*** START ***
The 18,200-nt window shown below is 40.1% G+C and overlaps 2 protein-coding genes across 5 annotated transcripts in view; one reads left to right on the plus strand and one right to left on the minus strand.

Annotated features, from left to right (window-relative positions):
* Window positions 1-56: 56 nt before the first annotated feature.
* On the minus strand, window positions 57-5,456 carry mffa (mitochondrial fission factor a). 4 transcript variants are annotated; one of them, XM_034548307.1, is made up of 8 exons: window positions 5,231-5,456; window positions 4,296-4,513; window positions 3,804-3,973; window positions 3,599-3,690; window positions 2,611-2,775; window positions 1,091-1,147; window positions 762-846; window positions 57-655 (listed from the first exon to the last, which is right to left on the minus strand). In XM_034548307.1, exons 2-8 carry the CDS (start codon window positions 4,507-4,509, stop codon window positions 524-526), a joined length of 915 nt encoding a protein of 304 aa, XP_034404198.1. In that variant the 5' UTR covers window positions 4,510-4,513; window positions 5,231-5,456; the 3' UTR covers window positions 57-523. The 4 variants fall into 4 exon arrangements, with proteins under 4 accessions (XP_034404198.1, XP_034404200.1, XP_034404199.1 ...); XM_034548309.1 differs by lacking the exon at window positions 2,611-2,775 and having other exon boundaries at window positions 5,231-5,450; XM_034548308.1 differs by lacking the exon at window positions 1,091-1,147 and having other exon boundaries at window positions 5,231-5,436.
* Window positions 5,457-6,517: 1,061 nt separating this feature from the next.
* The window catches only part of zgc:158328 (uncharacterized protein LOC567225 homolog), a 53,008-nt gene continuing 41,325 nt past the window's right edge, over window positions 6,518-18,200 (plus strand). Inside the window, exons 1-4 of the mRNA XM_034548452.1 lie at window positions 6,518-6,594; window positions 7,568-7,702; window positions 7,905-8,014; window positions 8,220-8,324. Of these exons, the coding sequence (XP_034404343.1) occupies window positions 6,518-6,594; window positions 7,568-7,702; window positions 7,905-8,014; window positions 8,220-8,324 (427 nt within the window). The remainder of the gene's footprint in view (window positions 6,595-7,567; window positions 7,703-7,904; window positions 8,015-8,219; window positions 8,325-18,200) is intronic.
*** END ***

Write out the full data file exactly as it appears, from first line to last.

The 18,200-nt window shown below is 40.1% G+C and overlaps 2 protein-coding genes across 5 annotated transcripts in view; one reads left to right on the plus strand and one right to left on the minus strand.

Annotated features, from left to right (window-relative positions):
* Window positions 1-56: 56 nt before the first annotated feature.
* On the minus strand, window positions 57-5,456 carry mffa (mitochondrial fission factor a). 4 transcript variants are annotated; one of them, XM_034548307.1, is made up of 8 exons: window positions 5,231-5,456; window positions 4,296-4,513; window positions 3,804-3,973; window positions 3,599-3,690; window positions 2,611-2,775; window positions 1,091-1,147; window positions 762-846; window positions 57-655 (listed from the first exon to the last, which is right to left on the minus strand). In XM_034548307.1, exons 2-8 carry the CDS (start codon window positions 4,507-4,509, stop codon window positions 524-526), a joined length of 915 nt encoding a protein of 304 aa, XP_034404198.1. In that variant the 5' UTR covers window positions 4,510-4,513; window positions 5,231-5,456; the 3' UTR covers window positions 57-523. The 4 variants fall into 4 exon arrangements, with proteins under 4 accessions (XP_034404198.1, XP_034404200.1, XP_034404199.1 ...); XM_034548309.1 differs by lacking the exon at window positions 2,611-2,775 and having other exon boundaries at window positions 5,231-5,450; XM_034548308.1 differs by lacking the exon at window positions 1,091-1,147 and having other exon boundaries at window positions 5,231-5,436.
* Window positions 5,457-6,517: 1,061 nt separating this feature from the next.
* The window catches only part of zgc:158328 (uncharacterized protein LOC567225 homolog), a 53,008-nt gene continuing 41,325 nt past the window's right edge, over window positions 6,518-18,200 (plus strand). Inside the window, exons 1-4 of the mRNA XM_034548452.1 lie at window positions 6,518-6,594; window positions 7,568-7,702; window positions 7,905-8,014; window positions 8,220-8,324. Of these exons, the coding sequence (XP_034404343.1) occupies window positions 6,518-6,594; window positions 7,568-7,702; window positions 7,905-8,014; window positions 8,220-8,324 (427 nt within the window). The remainder of the gene's footprint in view (window positions 6,595-7,567; window positions 7,703-7,904; window positions 8,015-8,219; window positions 8,325-18,200) is intronic.